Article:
Climate Institute of Australia

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The Climate Institute of Australia is a policy think-tank established in 2005 to encourage progressive policies for managing climate change in Australia. The board consists of a mixture of both academics and business people drawn from rural, scientific and business backgrounds.

Funding for the Institute is provided by the Poola Foundation's Tom Kantor fund. The current cycle of funding is for five years at a rate of approximately A$2 million per annum.[1][2]

Recent research work by the institute includes modelling Australia's ability to reach Kyoto protocol targets, and examining the financial impacts of delayed climate change action. The Institute also runs a large community consultation program which has examined issues such as Australian religious groups position on Climate Change.[3] A 2007 report published by the Institute highlighted the increased risks from extreme bushfire seasons.[4]

Board of directors[edit]

  • Mr John Connor, CEO, The Climate Institute
  • Mr Mark Wootton, (Chair) Farmer and Director, Poola Foundation
  • Dr. Hugh Saddler, Managing Director, Energy Strategies Pty Ltd
  • Dr. Graeme Pearman, Senior Research Fellow, Monash University
  • Professor Tony McMichael, Director, National Centre for Epidemiology and Population[5]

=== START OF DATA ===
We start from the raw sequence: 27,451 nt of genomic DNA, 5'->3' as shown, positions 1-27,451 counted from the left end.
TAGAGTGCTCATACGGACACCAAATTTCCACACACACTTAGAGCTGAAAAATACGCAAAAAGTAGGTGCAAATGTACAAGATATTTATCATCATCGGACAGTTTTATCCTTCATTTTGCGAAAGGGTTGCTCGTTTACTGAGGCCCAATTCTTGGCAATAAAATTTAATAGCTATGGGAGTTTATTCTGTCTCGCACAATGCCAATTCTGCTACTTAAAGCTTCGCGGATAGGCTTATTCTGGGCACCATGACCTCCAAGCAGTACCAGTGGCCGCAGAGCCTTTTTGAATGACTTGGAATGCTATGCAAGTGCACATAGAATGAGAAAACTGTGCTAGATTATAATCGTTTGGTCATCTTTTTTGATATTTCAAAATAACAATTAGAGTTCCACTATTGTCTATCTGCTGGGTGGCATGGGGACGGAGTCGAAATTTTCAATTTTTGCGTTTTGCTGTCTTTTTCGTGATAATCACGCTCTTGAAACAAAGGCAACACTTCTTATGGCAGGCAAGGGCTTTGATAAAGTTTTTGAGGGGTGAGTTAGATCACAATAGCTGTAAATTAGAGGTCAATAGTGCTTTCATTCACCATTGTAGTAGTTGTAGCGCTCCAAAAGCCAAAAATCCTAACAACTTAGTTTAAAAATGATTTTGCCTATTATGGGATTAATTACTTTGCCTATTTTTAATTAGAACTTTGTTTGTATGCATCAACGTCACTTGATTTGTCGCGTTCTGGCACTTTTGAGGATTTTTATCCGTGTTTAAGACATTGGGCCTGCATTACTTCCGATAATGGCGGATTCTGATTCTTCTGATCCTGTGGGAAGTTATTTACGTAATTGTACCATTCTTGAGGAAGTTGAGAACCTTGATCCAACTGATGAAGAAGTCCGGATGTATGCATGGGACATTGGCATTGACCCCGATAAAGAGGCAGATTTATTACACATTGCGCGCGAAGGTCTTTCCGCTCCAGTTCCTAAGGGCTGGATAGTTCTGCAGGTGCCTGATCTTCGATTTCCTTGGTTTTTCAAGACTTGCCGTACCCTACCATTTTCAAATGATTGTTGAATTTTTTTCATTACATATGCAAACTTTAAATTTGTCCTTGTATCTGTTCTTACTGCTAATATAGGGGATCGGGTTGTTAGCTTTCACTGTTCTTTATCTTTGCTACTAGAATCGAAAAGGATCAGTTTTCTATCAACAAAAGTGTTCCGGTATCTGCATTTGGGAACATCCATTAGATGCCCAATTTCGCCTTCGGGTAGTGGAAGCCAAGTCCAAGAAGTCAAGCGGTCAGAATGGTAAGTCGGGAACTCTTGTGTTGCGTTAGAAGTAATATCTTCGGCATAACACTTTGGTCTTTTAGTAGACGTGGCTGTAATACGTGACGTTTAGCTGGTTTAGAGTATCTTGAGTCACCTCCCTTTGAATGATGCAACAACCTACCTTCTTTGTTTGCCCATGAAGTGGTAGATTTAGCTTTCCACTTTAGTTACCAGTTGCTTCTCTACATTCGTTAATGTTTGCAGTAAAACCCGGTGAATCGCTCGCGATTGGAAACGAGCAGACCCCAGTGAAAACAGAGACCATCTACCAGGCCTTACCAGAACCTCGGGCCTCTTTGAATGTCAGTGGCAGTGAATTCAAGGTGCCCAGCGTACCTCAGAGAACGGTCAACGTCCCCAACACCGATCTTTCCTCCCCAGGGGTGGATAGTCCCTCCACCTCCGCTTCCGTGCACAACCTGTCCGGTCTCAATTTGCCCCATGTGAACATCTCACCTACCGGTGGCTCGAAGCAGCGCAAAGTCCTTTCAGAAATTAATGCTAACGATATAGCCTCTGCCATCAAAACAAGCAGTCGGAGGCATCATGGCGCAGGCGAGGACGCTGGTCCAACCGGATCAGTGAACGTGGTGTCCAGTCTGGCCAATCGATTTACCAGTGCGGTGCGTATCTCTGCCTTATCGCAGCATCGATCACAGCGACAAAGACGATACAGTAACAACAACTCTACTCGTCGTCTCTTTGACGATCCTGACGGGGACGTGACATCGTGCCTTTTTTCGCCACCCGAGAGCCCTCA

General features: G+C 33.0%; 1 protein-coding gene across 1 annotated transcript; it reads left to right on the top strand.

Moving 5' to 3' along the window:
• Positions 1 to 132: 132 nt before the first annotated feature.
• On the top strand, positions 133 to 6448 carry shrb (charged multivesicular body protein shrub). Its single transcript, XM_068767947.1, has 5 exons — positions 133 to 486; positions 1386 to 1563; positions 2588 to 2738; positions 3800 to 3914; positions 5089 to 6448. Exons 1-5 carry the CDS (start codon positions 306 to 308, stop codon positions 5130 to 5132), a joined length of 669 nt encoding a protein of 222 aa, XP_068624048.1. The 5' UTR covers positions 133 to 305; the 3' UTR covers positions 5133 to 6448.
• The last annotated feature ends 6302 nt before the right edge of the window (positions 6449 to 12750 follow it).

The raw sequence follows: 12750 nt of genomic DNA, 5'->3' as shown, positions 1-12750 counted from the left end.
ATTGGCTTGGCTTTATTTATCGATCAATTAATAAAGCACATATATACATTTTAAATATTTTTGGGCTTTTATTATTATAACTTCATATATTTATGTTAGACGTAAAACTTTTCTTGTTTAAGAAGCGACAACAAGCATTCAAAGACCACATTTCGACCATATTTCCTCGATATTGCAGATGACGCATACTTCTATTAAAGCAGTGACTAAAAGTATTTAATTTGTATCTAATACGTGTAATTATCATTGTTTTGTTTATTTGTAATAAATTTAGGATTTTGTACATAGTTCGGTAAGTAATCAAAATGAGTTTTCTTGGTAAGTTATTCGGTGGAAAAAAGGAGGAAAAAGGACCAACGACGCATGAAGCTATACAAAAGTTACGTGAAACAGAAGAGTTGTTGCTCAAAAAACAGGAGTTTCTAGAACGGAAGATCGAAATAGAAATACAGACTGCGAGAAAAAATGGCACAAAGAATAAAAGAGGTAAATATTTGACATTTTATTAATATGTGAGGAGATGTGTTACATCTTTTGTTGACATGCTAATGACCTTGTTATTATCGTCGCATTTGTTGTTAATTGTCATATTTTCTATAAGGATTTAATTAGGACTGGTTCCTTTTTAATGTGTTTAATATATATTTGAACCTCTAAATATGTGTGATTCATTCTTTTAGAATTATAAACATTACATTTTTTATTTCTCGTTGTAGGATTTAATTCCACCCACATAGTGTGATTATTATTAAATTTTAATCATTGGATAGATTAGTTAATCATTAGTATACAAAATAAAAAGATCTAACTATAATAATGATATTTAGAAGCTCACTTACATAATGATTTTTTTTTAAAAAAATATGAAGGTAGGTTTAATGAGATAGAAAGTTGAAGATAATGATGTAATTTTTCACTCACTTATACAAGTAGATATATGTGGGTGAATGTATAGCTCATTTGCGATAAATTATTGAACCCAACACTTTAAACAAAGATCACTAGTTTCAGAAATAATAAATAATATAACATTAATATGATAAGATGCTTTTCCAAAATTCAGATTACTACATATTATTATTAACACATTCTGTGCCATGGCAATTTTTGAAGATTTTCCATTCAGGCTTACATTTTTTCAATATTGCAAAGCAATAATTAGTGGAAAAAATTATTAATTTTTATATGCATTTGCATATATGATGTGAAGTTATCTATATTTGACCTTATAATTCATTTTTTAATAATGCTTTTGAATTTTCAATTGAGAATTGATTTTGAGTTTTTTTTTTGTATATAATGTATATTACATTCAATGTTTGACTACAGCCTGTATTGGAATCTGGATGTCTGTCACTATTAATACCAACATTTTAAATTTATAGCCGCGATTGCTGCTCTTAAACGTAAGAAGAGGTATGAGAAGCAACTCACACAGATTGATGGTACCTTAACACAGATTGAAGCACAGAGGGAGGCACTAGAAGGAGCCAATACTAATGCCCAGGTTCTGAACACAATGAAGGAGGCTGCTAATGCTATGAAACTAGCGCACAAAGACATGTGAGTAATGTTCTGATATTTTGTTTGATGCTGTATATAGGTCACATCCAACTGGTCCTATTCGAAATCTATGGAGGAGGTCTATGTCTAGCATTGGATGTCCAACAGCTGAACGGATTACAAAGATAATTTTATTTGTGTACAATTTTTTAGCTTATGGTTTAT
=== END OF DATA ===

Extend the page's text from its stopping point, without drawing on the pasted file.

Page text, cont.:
• Mr Adam Kilgour, Managing Director, Diplomacy Pty Ltd
  • Mr Andrew Demetriou, CEO, Australian Football League
  • Ms Susan Jeanes, CEO, Renewable Energy Generators of Australia
  • Ms Sam Meers, CEO, Managing Director and a trustee of the Nelson Meers Foundation
  • Ms Clare Martin, Professorial Fellow at Charles Darwin University's Northern Institute

See also[edit]

References[edit]

  1. ^ "About Us". The Climate Institute. Retrieved 6 February 2011. 
  2. ^ Karen Percy (27 October 2005). "Carr concerns overshadow Climate Institute launch". The World Today (Australian Broadcasting Corporation). Retrieved 6 February 2011. 
  3. ^ http://www.climateinstitute.org.au/cia1/publication.php?content_id=53[dead link]
  4. ^ Luke Fenney (27 September 2007). "Australia should prepare for 'catastrophic' fires". The Australia (News Limited). Retrieved 6 February 2011. 
  5. ^ "Professor Tony McMichael". National Centre for Epidemiology and Population Health. 9 June 2010. Retrieved 6 February 2011. 

External links[edit]